By Tom Balmforth
MOSCOW - A 97-year-old Russian World War Two veteran has taken inspiration from the record-breaking charity efforts of British centenarian Captain Tom Moore and raised $27,500 for the families of doctors who died of COVID-19.
Zinaida Korneva, who reached the rank of senior sergeant in the Red Army and served in the Soviet Union’s anti-aircraft forces, has also knitted a pair of socks as a gift to Moore.
The British war veteran, who turned 100 last month, gained international fame when he completed 100 laps of his garden with the help of a walking frame to raise funds for the National Health Service’s fight against the coronavirus.
He has earned over 30 million pounds ($37 million), having originally set out to raise 1,000 pounds.
“You’re a strong person and a real soldier,” Korneva told Moore in a video addressed to him on YouTube. “We defeated fascism together in 1945. And now we’re battling this virus together.”
Korneva, who fought with Soviet forces in Stalingrad, has set a fundraising target of 3 million roubles ($40,187) and, instead of doing laps of the garden, is recounting her war stories on YouTube.
The clips will be uploaded regularly ahead of May 9, when Russia marks the Soviet victory in World War Two. Russia usually celebrates the event with a military parade across Red Square, but it has been postponed this year because of the pandemic.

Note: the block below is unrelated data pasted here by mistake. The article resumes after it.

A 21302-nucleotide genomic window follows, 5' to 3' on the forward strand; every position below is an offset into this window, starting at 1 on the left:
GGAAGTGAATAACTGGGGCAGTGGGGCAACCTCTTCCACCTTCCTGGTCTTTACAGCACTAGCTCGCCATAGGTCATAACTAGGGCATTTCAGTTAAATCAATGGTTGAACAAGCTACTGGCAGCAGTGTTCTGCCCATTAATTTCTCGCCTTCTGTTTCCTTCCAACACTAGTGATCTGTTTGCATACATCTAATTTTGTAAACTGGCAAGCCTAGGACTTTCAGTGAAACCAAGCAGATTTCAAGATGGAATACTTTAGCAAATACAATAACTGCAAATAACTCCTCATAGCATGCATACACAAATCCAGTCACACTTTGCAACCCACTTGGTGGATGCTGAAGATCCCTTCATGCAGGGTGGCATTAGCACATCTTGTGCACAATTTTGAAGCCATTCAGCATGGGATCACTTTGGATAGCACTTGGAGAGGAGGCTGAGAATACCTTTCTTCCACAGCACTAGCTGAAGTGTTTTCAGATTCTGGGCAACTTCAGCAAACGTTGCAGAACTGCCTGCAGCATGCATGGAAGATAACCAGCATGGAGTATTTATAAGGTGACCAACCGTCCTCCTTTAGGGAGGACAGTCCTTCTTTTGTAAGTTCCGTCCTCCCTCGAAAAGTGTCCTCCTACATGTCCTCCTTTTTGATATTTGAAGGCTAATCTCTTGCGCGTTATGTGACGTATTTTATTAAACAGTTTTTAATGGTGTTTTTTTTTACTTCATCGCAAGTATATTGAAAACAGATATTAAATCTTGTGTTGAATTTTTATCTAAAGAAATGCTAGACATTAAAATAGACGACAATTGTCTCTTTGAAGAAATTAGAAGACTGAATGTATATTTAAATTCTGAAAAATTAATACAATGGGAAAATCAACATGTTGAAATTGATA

One video on YouTube shows Korneva knitting a pair of socks for Moore before folding them into a parcel with a letter due to be delivered to him.
“My children and grandchildren showed me a video clip of Tom Moore. I watched it and I really liked the idea. I decided to take up this question in Russia,” Korneva said, wearing a jacket adorned with medals.
As in many other countries, Russia’s doctors have been disproportionately hit by the coronavirus.
The total number of confirmed cases in Russia rose by more than 10,000 on Wednesday for a fourth consecutive day and now stands at 165,929, although at 1,537, the death toll remains far lower than in many other countries.
Korneva said she had decided to direct her fundraising campaign towards the bereaved families of doctors because her daughter and granddaughter were doctors and she knew the strain they were under.